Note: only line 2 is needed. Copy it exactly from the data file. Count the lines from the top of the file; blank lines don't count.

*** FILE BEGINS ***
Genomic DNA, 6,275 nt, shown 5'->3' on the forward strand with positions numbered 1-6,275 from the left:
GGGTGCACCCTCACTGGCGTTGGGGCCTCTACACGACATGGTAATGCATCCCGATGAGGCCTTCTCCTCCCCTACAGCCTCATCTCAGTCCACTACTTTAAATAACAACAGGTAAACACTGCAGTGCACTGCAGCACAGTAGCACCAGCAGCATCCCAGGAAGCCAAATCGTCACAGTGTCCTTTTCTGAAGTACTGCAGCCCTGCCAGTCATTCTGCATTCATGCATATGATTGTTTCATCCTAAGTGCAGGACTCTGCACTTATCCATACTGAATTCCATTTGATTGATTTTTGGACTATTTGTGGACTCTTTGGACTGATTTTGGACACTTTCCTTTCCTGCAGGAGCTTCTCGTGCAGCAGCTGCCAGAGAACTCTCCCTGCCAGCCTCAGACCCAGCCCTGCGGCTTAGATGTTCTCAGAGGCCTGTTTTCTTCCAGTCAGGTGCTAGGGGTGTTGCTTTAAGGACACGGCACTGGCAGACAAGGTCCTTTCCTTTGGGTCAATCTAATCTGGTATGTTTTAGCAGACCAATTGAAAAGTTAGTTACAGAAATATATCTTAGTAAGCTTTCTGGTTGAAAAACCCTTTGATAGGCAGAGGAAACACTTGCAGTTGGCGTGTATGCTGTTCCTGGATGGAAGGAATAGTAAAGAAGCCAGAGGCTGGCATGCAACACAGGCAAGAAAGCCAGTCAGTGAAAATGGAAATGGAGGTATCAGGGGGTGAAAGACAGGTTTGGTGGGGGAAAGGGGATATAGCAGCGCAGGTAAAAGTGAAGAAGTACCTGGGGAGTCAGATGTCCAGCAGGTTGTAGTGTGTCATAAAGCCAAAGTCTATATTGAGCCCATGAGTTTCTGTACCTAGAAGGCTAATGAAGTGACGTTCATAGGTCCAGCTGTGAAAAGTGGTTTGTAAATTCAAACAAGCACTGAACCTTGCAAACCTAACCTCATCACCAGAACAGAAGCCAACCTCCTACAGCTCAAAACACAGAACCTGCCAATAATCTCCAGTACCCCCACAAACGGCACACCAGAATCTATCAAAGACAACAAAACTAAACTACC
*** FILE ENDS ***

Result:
GGGTGCACCCTCACTGGCGTTGGGGCCTCTACACGACATGGTAATGCATCCCGATGAGGCCTTCTCCTCCCCTACAGCCTCATCTCAGTCCACTACTTTAAATAACAACAGGTAAACACTGCAGTGCACTGCAGCACAGTAGCACCAGCAGCATCCCAGGAAGCCAAATCGTCACAGTGTCCTTTTCTGAAGTACTGCAGCCCTGCCAGTCATTCTGCATTCATGCATATGATTGTTTCATCCTAAGTGCAGGACTCTGCACTTATCCATACTGAATTCCATTTGATTGATTTTTGGACTATTTGTGGACTCTTTGGACTGATTTTGGACACTTTCCTTTCCTGCAGGAGCTTCTCGTGCAGCAGCTGCCAGAGAACTCTCCCTGCCAGCCTCAGACCCAGCCCTGCGGCTTAGATGTTCTCAGAGGCCTGTTTTCTTCCAGTCAGGTGCTAGGGGTGTTGCTTTAAGGACACGGCACTGGCAGACAAGGTCCTTTCCTTTGGGTCAATCTAATCTGGTATGTTTTAGCAGACCAATTGAAAAGTTAGTTACAGAAATATATCTTAGTAAGCTTTCTGGTTGAAAAACCCTTTGATAGGCAGAGGAAACACTTGCAGTTGGCGTGTATGCTGTTCCTGGATGGAAGGAATAGTAAAGAAGCCAGAGGCTGGCATGCAACACAGGCAAGAAAGCCAGTCAGTGAAAATGGAAATGGAGGTATCAGGGGGTGAAAGACAGGTTTGGTGGGGGAAAGGGGATATAGCAGCGCAGGTAAAAGTGAAGAAGTACCTGGGGAGTCAGATGTCCAGCAGGTTGTAGTGTGTCATAAAGCCAAAGTCTATATTGAGCCCATGAGTTTCTGTACCTAGAAGGCTAATGAAGTGACGTTCATAGGTCCAGCTGTGAAAAGTGGTTTGTAAATTCAAACAAGCACTGAACCTTGCAAACCTAACCTCATCACCAGAACAGAAGCCAACCTCCTACAGCTCAAAACACAGAACCTGCCAATAATCTCCAGTACCCCCACAAACGGCACACCAGAATCTATCAAAGACAACAAAACTAAACTACC